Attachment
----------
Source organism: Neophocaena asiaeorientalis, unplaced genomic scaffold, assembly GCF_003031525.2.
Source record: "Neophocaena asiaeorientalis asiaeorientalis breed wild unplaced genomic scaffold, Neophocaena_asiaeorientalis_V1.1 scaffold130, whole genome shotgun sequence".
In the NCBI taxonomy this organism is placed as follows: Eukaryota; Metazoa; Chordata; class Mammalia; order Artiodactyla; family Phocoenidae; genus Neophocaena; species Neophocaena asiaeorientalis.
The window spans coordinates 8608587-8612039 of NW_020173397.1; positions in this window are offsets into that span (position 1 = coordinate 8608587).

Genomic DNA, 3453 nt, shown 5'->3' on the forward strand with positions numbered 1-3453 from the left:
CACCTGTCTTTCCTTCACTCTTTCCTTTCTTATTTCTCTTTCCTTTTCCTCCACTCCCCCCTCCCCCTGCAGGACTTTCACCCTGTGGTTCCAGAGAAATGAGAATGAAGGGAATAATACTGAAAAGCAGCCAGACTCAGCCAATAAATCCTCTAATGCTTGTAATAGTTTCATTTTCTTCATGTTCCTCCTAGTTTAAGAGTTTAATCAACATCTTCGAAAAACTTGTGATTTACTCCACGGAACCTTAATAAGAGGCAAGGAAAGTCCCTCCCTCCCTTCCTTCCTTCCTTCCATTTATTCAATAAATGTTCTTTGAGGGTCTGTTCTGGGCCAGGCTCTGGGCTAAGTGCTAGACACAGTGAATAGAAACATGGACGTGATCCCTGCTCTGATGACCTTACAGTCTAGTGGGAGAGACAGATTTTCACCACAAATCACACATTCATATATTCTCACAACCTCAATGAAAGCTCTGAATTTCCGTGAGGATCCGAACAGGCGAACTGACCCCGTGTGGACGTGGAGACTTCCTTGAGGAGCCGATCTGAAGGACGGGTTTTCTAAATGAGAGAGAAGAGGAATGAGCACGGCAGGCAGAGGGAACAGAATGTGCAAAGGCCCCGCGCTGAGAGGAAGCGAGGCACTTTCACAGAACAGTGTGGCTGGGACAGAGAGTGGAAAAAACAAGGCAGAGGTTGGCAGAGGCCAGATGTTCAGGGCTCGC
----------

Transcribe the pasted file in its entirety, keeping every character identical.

Source organism: Neophocaena asiaeorientalis, unplaced genomic scaffold, assembly GCF_003031525.2.
Source record: "Neophocaena asiaeorientalis asiaeorientalis breed wild unplaced genomic scaffold, Neophocaena_asiaeorientalis_V1.1 scaffold130, whole genome shotgun sequence".
In the NCBI taxonomy this organism is placed as follows: Eukaryota; Metazoa; Chordata; class Mammalia; order Artiodactyla; family Phocoenidae; genus Neophocaena; species Neophocaena asiaeorientalis.
The window spans coordinates 8608587-8612039 of NW_020173397.1; positions in this window are offsets into that span (position 1 = coordinate 8608587).

Genomic DNA, 3453 nt, shown 5'->3' on the forward strand with positions numbered 1-3453 from the left:
CACCTGTCTTTCCTTCACTCTTTCCTTTCTTATTTCTCTTTCCTTTTCCTCCACTCCCCCCTCCCCCTGCAGGACTTTCACCCTGTGGTTCCAGAGAAATGAGAATGAAGGGAATAATACTGAAAAGCAGCCAGACTCAGCCAATAAATCCTCTAATGCTTGTAATAGTTTCATTTTCTTCATGTTCCTCCTAGTTTAAGAGTTTAATCAACATCTTCGAAAAACTTGTGATTTACTCCACGGAACCTTAATAAGAGGCAAGGAAAGTCCCTCCCTCCCTTCCTTCCTTCCTTCCATTTATTCAATAAATGTTCTTTGAGGGTCTGTTCTGGGCCAGGCTCTGGGCTAAGTGCTAGACACAGTGAATAGAAACATGGACGTGATCCCTGCTCTGATGACCTTACAGTCTAGTGGGAGAGACAGATTTTCACCACAAATCACACATTCATATATTCTCACAACCTCAATGAAAGCTCTGAATTTCCGTGAGGATCCGAACAGGCGAACTGACCCCGTGTGGACGTGGAGACTTCCTTGAGGAGCCGATCTGAAGGACGGGTTTTCTAAATGAGAGAGAAGAGGAATGAGCACGGCAGGCAGAGGGAACAGAATGTGCAAAGGCCCCGCGCTGAGAGGAAGCGAGGCACTTTCACAGAACAGTGTGGCTGGGACAGAGAGTGGAAAAAACAAGGCAGAGGTTGGCAGAGGCCAGATGTTCAGGGCTCGC